Her dying mother's request was that Emma Tupper travel to Africa, a continent her mother has long dreamed of visiting. Initially reluctant, Emma chooses to go. That decision changes her life dramatically.
Now I have to digress for just a minute. I was greatly bothered by the fact that McKenzie, an author I normally adore, didn't do her homework. Africa is a huge continent. I actually had to search back through to find in which specific country Emma was supposed to be on safari. When I did find it, the country was Tswanaland. Never heard of it? Let me tell you about it.
Tswanaland was a territory set aside for black ethnic groups in South West Africa as a part of apartheid. This bantustan (territory) was dismantled with the end of apartheid in 1994 and incorporated into present day Namibia. So I'm curious to know why the author would have her character visit a country that doesn't exist with that name. At first I thought maybe the book was set prior to 1994, but since the TV show The Wire is referenced in conversation, it's apparent that the book is set at least post-2002, when the show premiered.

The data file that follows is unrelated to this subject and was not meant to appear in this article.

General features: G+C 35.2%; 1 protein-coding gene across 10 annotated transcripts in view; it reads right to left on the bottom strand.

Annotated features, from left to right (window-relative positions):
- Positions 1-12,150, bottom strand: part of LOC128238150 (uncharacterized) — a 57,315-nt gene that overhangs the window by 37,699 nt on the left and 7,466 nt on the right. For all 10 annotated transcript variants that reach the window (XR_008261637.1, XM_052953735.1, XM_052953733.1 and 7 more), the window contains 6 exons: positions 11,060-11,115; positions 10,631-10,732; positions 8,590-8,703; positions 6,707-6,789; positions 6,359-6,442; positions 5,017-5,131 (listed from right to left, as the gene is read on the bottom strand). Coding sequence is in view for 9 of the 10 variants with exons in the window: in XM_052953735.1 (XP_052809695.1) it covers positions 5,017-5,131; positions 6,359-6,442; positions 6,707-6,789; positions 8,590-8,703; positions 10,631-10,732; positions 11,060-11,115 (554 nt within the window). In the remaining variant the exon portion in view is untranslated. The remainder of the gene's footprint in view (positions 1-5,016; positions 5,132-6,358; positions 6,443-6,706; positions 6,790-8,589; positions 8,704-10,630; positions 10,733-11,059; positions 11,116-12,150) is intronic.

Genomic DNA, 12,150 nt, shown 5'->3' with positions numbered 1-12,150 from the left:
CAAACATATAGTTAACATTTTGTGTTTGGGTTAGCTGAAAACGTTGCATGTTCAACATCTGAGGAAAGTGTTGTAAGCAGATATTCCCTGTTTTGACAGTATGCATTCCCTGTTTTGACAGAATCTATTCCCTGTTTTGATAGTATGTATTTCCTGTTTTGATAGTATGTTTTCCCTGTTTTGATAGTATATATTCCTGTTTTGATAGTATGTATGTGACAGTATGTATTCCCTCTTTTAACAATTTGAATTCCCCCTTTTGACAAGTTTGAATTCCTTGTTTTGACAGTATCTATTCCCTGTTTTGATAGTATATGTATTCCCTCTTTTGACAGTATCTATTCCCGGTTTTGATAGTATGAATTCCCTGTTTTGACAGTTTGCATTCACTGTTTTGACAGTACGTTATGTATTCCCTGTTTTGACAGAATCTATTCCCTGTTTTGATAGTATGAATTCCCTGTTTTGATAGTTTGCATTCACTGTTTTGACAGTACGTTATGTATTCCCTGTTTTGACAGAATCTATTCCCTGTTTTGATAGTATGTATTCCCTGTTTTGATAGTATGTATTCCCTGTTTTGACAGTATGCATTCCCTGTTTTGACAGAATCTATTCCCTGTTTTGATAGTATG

So back to the story, Emma returns to find that she's been declared missing and presumed dead. While in Namibia, there was an earthquake that cut off access to phones and flights for six months. At her first chance, Emma flies back home, only to find that she's jobless, homeless and has been forgotten.
Faced with the prospect of resuming the stressful life she was living before she left or starting over again, Emma makes the most comfortable decision. But it doesn't take her long to question whether or not it's the right decision. I honestly can't say what I'd do in her position.
Catherine McKenzie creates great characters. They're funny and thoughtful. They're realistic and likable. Her previous books, Spin and Arranged were both great reads. With the exception of the misstep regarding Africa, this is just as good.
Published: October 2012
Disclaimer: Copy of book received from publisher, opinions are my own.
Theme: Remember Me by Diana Ross